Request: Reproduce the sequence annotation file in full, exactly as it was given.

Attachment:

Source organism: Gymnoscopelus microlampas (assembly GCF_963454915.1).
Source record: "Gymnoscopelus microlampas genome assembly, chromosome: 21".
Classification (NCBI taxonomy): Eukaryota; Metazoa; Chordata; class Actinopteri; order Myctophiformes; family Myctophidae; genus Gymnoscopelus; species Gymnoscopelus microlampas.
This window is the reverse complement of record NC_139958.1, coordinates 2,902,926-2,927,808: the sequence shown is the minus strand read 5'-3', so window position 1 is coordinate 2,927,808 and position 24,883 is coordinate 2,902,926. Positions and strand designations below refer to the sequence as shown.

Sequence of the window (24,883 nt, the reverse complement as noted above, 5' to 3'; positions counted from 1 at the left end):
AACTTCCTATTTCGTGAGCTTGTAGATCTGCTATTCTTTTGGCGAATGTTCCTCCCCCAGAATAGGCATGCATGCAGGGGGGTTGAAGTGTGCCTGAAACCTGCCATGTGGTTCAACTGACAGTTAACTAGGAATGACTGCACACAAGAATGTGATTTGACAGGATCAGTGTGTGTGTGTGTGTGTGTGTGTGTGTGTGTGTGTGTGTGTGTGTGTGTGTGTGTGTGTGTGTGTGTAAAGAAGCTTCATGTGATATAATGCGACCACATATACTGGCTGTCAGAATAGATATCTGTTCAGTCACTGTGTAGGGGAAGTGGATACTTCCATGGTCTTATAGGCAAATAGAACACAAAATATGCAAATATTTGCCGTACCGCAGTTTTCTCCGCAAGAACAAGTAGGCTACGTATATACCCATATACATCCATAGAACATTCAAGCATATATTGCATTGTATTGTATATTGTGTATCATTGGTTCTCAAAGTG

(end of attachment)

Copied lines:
Source organism: Gymnoscopelus microlampas (assembly GCF_963454915.1).
Source record: "Gymnoscopelus microlampas genome assembly, chromosome: 21".
Classification (NCBI taxonomy): Eukaryota; Metazoa; Chordata; class Actinopteri; order Myctophiformes; family Myctophidae; genus Gymnoscopelus; species Gymnoscopelus microlampas.
This window is the reverse complement of record NC_139958.1, coordinates 2,902,926-2,927,808: the sequence shown is the minus strand read 5'-3', so window position 1 is coordinate 2,927,808 and position 24,883 is coordinate 2,902,926. Positions and strand designations below refer to the sequence as shown.

Sequence of the window (24,883 nt, the reverse complement as noted above, 5' to 3'; positions counted from 1 at the left end):
AACTTCCTATTTCGTGAGCTTGTAGATCTGCTATTCTTTTGGCGAATGTTCCTCCCCCAGAATAGGCATGCATGCAGGGGGGTTGAAGTGTGCCTGAAACCTGCCATGTGGTTCAACTGACAGTTAACTAGGAATGACTGCACACAAGAATGTGATTTGACAGGATCAGTGTGTGTGTGTGTGTGTGTGTGTGTGTGTGTGTGTGTGTGTGTGTGTGTGTGTGTGTGTGTGTGTGTAAAGAAGCTTCATGTGATATAATGCGACCACATATACTGGCTGTCAGAATAGATATCTGTTCAGTCACTGTGTAGGGGAAGTGGATACTTCCATGGTCTTATAGGCAAATAGAACACAAAATATGCAAATATTTGCCGTACCGCAGTTTTCTCCGCAAGAACAAGTAGGCTACGTATATACCCATATACATCCATAGAACATTCAAGCATATATTGCATTGTATTGTATATTGTGTATCATTGGTTCTCAAAGTG